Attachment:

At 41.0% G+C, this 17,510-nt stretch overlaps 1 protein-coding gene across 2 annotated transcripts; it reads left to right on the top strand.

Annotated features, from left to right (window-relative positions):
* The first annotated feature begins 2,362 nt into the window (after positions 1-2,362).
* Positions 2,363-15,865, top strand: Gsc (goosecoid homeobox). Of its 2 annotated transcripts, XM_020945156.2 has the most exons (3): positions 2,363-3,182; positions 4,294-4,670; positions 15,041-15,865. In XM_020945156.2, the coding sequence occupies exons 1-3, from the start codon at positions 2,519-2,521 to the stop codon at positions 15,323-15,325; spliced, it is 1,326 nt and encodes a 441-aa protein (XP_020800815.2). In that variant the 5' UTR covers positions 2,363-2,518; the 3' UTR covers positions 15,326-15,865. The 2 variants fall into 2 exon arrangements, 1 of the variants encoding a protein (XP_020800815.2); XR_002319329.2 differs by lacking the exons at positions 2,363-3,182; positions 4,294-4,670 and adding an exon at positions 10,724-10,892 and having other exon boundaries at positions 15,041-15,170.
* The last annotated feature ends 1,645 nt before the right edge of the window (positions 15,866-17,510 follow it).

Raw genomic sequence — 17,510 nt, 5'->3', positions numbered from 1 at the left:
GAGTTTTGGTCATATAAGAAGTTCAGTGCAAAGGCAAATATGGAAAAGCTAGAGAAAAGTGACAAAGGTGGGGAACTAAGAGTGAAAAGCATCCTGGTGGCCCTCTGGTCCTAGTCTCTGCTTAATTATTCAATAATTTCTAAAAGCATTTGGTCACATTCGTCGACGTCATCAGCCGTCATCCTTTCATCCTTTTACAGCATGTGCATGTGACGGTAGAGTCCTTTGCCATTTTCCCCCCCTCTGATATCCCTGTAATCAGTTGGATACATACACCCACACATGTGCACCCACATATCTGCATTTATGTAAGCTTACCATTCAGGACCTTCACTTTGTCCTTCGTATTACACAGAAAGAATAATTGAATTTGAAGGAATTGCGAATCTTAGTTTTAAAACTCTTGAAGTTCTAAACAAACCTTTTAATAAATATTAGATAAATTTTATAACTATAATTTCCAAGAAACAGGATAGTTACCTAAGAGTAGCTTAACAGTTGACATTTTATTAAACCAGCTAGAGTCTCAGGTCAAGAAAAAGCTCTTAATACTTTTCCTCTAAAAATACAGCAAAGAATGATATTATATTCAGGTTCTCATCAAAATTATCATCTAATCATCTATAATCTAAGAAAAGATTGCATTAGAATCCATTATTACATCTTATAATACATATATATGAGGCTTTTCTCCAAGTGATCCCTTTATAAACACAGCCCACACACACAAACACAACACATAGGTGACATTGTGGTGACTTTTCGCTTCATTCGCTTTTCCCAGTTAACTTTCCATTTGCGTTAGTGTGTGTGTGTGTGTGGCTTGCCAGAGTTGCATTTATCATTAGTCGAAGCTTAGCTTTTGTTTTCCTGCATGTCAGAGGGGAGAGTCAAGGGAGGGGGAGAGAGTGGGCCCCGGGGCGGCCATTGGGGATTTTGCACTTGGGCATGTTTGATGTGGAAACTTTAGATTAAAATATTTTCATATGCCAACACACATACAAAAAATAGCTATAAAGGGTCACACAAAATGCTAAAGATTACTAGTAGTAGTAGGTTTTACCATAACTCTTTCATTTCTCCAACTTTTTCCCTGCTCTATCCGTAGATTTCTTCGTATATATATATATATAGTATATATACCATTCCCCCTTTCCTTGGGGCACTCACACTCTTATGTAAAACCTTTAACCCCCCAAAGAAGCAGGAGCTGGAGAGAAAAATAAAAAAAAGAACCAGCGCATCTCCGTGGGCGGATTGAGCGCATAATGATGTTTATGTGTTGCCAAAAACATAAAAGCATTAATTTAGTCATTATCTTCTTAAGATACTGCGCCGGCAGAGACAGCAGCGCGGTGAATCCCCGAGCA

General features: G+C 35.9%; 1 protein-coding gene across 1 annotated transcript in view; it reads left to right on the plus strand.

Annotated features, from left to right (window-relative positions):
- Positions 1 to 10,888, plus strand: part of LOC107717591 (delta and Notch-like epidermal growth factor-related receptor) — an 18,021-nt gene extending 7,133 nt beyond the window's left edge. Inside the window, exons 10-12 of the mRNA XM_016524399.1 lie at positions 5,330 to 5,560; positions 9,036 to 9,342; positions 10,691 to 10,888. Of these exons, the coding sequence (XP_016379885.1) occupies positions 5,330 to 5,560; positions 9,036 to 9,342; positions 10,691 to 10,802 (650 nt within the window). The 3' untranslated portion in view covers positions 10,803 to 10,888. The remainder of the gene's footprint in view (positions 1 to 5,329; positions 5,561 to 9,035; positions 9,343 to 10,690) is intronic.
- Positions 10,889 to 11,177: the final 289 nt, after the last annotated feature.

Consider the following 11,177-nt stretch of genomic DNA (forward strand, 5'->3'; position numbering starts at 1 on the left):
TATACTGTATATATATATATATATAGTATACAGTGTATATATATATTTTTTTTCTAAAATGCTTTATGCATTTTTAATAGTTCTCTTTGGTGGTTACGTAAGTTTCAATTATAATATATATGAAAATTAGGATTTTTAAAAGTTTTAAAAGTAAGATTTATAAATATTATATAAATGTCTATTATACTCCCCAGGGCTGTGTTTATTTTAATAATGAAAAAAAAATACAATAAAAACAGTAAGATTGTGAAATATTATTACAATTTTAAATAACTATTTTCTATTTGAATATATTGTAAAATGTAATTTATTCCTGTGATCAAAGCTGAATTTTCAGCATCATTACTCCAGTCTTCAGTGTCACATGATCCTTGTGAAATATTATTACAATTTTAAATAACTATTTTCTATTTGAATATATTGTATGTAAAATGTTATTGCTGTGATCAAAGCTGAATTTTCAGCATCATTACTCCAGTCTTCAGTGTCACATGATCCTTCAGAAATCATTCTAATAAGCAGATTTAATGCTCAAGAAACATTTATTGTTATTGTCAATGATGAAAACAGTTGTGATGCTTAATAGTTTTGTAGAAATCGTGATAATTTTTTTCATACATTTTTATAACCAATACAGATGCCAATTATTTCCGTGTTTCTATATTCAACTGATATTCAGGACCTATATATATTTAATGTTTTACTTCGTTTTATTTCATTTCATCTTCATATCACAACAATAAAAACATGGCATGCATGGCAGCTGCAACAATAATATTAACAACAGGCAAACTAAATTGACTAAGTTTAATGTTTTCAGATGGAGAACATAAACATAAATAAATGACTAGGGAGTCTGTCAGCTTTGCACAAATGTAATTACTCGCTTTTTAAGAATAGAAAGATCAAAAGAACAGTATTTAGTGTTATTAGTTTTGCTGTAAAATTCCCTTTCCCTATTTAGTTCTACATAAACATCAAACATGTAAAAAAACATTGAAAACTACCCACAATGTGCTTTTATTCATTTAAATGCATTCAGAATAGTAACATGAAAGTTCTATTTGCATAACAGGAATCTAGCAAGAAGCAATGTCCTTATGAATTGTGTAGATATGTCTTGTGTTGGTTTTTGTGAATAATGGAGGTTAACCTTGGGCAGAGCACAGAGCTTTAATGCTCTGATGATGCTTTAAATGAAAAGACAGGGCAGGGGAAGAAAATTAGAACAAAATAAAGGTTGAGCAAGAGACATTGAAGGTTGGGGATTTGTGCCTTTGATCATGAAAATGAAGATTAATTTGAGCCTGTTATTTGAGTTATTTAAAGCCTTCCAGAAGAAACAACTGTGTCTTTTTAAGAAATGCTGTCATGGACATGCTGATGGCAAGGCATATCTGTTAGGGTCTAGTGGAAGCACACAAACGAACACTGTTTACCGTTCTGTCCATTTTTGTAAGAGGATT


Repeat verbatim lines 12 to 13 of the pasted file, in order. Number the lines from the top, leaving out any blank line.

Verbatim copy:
Consider the following 11,177-nt stretch of genomic DNA (forward strand, 5'->3'; position numbering starts at 1 on the left):
TATACTGTATATATATATATATATAGTATACAGTGTATATATATATTTTTTTTCTAAAATGCTTTATGCATTTTTAATAGTTCTCTTTGGTGGTTACGTAAGTTTCAATTATAATATATATGAAAATTAGGATTTTTAAAAGTTTTAAAAGTAAGATTTATAAATATTATATAAATGTCTATTATACTCCCCAGGGCTGTGTTTATTTTAATAATGAAAAAAAAATACAATAAAAACAGTAAGATTGTGAAATATTATTACAATTTTAAATAACTATTTTCTATTTGAATATATTGTAAAATGTAATTTATTCCTGTGATCAAAGCTGAATTTTCAGCATCATTACTCCAGTCTTCAGTGTCACATGATCCTTGTGAAATATTATTACAATTTTAAATAACTATTTTCTATTTGAATATATTGTATGTAAAATGTTATTGCTGTGATCAAAGCTGAATTTTCAGCATCATTACTCCAGTCTTCAGTGTCACATGATCCTTCAGAAATCATTCTAATAAGCAGATTTAATGCTCAAGAAACATTTATTGTTATTGTCAATGATGAAAACAGTTGTGATGCTTAATAGTTTTGTAGAAATCGTGATAATTTTTTTCATACATTTTTATAACCAATACAGATGCCAATTATTTCCGTGTTTCTATATTCAACTGATATTCAGGACCTATATATATTTAATGTTTTACTTCGTTTTATTTCATTTCATCTTCATATCACAACAATAAAAACATGGCATGCATGGCAGCTGCAACAATAATATTAACAACAGGCAAACTAAATTGACTAAGTTTAATGTTTTCAGATGGAGAACATAAACATAAATAAATGACTAGGGAGTCTGTCAGCTTTGCACAAATGTAATTACTCGCTTTTTAAGAATAGAAAGATCAAAAGAACAGTATTTAGTGTTATTAGTTTTGCTGTAAAATTCCCTTTCCCTATTTAGTTCTACATAAACATCAAACATGTAAAAAAACATTGAAAACTACCCACAATGTGCTTTTATTCATTTAAATGCATTCAGAATAGTAACATGAAAGTTCTATTTGCATAACAGGAATCTAGCAAGAAGCAATGTCCTTATGAATTGTGTAGATATGTCTTGTGTTGGTTTTTGTGAATAATGGAGGTTAACCTTGGGCAGAGCACAGAGCTTTAATGCTCTGATGATGCTTTAAATGAAAAGACAGGGCAGGGGAAGAAAATTAGAACAAAATAAAGGTTGAGCAAGAGACATTGAAGGTTGGGGATTTGTGCCTTTGATCATGAAAATGAAGATTAATTTGAGCCTGTTATTTGAGTTATTTAAAGCCTTCCAGAAGAAACAACTGTGTCTTTTTAAGAAATGCTGTCATGGACATGCTGATGGCAAGGCATATCTGTTAGGGTCTAGTGGAAGCACACAAACGAACACTGTTTACCGTTCTGTCCATTTTTGTAAGAGGATT